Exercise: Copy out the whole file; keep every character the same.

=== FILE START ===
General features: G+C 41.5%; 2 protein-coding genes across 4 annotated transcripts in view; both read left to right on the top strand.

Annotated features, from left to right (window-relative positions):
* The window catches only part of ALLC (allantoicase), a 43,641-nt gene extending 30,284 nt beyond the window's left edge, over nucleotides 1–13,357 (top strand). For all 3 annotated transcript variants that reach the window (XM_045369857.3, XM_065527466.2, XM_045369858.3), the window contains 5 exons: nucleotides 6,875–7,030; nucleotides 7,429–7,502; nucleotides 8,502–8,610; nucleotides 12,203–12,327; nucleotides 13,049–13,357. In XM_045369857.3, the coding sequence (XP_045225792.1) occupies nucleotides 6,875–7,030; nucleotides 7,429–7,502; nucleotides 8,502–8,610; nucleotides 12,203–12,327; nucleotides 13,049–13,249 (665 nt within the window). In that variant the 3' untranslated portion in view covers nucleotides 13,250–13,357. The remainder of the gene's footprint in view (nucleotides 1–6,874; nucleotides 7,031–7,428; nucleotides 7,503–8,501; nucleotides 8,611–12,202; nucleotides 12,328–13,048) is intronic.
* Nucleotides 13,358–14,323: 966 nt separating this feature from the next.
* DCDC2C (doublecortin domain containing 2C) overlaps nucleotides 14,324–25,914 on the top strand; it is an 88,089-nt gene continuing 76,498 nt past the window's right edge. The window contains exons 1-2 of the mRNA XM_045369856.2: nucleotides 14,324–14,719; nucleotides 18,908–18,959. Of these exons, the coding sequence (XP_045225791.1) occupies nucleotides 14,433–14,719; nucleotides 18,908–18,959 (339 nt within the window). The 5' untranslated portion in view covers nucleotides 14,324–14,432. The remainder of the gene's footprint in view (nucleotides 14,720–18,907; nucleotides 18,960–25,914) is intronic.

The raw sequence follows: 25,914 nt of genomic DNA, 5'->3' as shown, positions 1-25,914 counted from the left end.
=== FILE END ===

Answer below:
General features: G+C 41.5%; 2 protein-coding genes across 4 annotated transcripts in view; both read left to right on the top strand.

Annotated features, from left to right (window-relative positions):
* The window catches only part of ALLC (allantoicase), a 43,641-nt gene extending 30,284 nt beyond the window's left edge, over nucleotides 1–13,357 (top strand). For all 3 annotated transcript variants that reach the window (XM_045369857.3, XM_065527466.2, XM_045369858.3), the window contains 5 exons: nucleotides 6,875–7,030; nucleotides 7,429–7,502; nucleotides 8,502–8,610; nucleotides 12,203–12,327; nucleotides 13,049–13,357. In XM_045369857.3, the coding sequence (XP_045225792.1) occupies nucleotides 6,875–7,030; nucleotides 7,429–7,502; nucleotides 8,502–8,610; nucleotides 12,203–12,327; nucleotides 13,049–13,249 (665 nt within the window). In that variant the 3' untranslated portion in view covers nucleotides 13,250–13,357. The remainder of the gene's footprint in view (nucleotides 1–6,874; nucleotides 7,031–7,428; nucleotides 7,503–8,501; nucleotides 8,611–12,202; nucleotides 12,328–13,048) is intronic.
* Nucleotides 13,358–14,323: 966 nt separating this feature from the next.
* DCDC2C (doublecortin domain containing 2C) overlaps nucleotides 14,324–25,914 on the top strand; it is an 88,089-nt gene continuing 76,498 nt past the window's right edge. The window contains exons 1-2 of the mRNA XM_045369856.2: nucleotides 14,324–14,719; nucleotides 18,908–18,959. Of these exons, the coding sequence (XP_045225791.1) occupies nucleotides 14,433–14,719; nucleotides 18,908–18,959 (339 nt within the window). The 5' untranslated portion in view covers nucleotides 14,324–14,432. The remainder of the gene's footprint in view (nucleotides 14,720–18,907; nucleotides 18,960–25,914) is intronic.

The raw sequence follows: 25,914 nt of genomic DNA, 5'->3' as shown, positions 1-25,914 counted from the left end.